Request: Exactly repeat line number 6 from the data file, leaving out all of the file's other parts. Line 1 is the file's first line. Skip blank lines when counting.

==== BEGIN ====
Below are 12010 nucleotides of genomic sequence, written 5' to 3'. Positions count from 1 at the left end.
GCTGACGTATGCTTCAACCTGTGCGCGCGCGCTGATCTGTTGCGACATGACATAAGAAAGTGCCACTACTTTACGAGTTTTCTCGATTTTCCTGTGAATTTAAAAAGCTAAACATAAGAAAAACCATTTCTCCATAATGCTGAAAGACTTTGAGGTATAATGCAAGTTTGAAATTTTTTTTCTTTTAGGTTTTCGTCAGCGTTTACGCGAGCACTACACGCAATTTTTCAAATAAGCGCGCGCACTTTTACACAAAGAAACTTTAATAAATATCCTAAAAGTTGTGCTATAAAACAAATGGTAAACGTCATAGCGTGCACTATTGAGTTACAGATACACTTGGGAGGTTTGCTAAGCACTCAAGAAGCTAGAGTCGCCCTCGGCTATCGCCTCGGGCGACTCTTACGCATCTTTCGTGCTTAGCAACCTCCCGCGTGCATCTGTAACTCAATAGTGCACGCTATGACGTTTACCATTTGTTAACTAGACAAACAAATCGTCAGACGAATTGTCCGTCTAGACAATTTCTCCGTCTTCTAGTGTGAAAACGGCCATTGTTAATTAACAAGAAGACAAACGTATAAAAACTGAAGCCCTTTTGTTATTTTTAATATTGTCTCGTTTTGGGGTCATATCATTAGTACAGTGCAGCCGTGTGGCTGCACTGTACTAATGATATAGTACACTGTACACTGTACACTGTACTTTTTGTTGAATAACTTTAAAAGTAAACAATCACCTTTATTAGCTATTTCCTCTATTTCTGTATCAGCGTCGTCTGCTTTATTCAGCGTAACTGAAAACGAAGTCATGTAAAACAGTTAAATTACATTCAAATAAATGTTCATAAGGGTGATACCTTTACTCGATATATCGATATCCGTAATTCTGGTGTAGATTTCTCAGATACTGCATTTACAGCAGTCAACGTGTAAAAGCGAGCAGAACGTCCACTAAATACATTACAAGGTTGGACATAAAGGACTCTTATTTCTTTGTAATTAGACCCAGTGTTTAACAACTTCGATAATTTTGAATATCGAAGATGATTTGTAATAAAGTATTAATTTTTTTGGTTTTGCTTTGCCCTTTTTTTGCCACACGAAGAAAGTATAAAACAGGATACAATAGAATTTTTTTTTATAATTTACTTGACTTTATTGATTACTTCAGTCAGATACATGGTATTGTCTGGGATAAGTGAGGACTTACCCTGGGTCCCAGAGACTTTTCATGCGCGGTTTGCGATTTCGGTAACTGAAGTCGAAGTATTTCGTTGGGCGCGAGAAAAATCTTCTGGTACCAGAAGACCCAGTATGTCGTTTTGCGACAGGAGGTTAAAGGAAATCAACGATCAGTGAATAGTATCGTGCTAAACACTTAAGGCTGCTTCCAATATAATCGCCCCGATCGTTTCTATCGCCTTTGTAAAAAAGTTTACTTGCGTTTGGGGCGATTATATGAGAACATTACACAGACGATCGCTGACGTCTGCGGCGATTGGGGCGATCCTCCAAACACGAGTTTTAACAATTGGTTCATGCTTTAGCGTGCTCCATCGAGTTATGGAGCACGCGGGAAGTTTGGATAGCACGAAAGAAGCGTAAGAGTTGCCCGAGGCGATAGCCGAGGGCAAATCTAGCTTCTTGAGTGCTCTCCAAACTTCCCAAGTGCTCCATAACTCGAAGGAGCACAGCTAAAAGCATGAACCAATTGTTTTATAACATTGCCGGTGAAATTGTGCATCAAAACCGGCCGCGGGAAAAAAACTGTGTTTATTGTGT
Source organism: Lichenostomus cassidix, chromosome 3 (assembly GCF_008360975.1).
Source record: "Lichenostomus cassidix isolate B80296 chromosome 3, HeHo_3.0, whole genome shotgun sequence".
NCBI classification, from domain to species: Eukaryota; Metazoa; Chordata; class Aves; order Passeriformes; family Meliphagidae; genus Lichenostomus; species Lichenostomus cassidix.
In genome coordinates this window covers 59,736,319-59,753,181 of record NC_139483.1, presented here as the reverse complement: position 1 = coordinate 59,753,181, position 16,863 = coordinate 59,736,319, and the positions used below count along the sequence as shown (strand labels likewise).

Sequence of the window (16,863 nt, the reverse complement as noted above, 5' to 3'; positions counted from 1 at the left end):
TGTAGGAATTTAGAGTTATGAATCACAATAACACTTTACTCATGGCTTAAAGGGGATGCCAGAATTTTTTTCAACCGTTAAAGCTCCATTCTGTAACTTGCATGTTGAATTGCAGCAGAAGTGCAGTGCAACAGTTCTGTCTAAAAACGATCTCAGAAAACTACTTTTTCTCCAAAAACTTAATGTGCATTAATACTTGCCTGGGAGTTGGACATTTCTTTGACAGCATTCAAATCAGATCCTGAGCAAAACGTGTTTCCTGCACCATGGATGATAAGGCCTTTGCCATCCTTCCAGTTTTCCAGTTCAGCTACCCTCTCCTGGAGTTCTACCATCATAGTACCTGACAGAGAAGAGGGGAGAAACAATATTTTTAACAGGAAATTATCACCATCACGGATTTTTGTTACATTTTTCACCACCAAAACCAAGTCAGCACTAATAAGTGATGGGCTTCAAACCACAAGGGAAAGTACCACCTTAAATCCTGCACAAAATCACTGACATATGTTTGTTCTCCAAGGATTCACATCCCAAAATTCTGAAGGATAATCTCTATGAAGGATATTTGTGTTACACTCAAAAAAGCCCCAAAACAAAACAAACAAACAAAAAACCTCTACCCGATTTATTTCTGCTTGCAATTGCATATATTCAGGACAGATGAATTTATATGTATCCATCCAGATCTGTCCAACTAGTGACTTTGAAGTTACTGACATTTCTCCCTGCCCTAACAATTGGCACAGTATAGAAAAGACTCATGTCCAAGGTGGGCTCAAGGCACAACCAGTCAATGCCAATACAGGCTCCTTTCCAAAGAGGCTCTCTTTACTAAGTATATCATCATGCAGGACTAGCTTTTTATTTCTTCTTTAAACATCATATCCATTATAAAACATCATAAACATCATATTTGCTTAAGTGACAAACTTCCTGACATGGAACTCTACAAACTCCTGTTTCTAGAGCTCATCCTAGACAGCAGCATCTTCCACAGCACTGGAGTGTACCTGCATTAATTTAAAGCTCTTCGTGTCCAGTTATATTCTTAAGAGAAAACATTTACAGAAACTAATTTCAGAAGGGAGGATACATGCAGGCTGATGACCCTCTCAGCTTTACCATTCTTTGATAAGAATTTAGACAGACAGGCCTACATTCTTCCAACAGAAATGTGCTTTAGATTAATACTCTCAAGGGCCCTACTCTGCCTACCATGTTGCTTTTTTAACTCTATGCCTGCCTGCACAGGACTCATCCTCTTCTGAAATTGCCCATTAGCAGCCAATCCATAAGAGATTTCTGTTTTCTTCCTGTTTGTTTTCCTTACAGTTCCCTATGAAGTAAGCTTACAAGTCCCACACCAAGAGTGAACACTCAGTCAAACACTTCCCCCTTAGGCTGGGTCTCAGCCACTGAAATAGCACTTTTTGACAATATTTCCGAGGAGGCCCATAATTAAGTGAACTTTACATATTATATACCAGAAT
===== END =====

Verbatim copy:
In genome coordinates this window covers 59,736,319-59,753,181 of record NC_139483.1, presented here as the reverse complement: position 1 = coordinate 59,753,181, position 16,863 = coordinate 59,736,319, and the positions used below count along the sequence as shown (strand labels likewise).